From respect and mutual esteem, a true and fruitful dialogue can develop – the premise for an authentic experience of reciprocity.
To arrive, therefore, at reciprocity, we must look at the other person as ourselves. It is not enough to know the other, to interiorize the fact the he/she exists, that he/she has some value; rather we need to annul the distance between me and the other so that I can accept the other in his/her humanness, without prejudice or judgment, without setting up barriers. I must want what is good, what is best for the other; allow me to say it in one word: to love the other.
It is a love, however, which is not simply made up of feelings but of the will. As we have said, to love means to make myself one with the “you” who stands before me, to immerse myself in his own thinking, in his reality, without fear of losing a part of me.
A love – let me repeat – which means knowing how to listen, how to comprehend the other person’s point of view and in turn, knowing how to offer our own thinking, our own ideas in a climate of respect, esteem and recognition of the other. It is a love that also makes us ready, disposed and able to take the risk of it not being reciprocated.
I would like to conclude by considering briefly the implications offered by reciprocity in the variegated universe of medicine, as you may already have intuited from what has been said here.
Clinical relationships could be revived, the informed consent would be more responsible and shared; the interdisciplinary initiative could become a more useful and constructive goal to pursue with the consequent benefits for all, patients and doctors alike.
Furthermore, reciprocity could furnish the ideal context for discussing and promoting the ends of Medicine. This is so much more necessary today when the dizzying pace of the bio-technological revolution, unprecedented and without precise ethical references, puts at stake the values and objectives of life itself.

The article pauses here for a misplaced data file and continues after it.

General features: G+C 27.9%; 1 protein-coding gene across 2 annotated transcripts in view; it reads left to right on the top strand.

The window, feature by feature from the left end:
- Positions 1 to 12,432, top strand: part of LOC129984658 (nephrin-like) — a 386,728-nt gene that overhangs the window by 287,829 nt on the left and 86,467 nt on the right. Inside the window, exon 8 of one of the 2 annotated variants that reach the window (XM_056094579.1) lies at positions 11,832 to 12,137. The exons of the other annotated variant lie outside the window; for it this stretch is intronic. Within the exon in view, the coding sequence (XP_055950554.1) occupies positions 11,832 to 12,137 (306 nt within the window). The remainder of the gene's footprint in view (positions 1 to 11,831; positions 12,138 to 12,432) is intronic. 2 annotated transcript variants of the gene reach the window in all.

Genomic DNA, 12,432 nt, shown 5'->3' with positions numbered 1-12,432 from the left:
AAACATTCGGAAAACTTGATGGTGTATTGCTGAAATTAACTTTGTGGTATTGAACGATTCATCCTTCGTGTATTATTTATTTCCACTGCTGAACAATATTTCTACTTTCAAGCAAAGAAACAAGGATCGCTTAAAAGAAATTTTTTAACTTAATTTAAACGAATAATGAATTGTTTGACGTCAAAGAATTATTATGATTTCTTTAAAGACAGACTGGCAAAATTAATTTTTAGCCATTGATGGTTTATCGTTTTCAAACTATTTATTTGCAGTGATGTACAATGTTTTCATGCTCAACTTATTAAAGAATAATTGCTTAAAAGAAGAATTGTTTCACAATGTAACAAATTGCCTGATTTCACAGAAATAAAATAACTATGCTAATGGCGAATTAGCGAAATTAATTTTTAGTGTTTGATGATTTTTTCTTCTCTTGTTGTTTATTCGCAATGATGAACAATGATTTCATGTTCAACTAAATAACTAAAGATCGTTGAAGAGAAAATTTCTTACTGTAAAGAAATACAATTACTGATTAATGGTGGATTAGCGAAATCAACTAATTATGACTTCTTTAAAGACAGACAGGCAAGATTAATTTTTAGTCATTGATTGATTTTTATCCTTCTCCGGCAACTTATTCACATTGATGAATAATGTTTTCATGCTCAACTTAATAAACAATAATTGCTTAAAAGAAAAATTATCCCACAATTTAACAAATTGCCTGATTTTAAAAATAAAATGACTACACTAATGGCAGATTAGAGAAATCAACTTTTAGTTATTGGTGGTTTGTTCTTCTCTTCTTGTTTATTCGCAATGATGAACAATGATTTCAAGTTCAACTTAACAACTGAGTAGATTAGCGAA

Reciprocity in clinical practice also leads to concrete and responsible action that opens itself up to a deeper understanding of Medicine’s limits.
Among other things the dynamic in the interchange of ideas increases each one’s knowledge, and helps the medical team to be attentive to everyone’s interests while discussing clinical cases or in scientific research, with all of its problems in the fields of bioethics and biotechnology.
Moreover, the approach of reciprocity is of great value in doctor-patient relationship, where the inter-relational aspects play an important role.
In this manner, medical etiquette would no longer be mere action, but above all, communication, a relationship that becomes reciprocal. Between the doctor and the patient who feels highly valued, recognized and treated as a person who is seen as an integrated being, as a whole person who demands respect. The relationship established will not be an active-passive relationship, but one of participation and reciprocity, along with all the advantages this will bring.
These are but a few flashes to give us a picture of the advantages to be gained in the world of medicine and for all humanity if the paradigm of interrelationships were always that of reciprocity.
Utopia, perhaps? I don’t know. Difficult, yes, but not impossible.
by ANNA FRATTA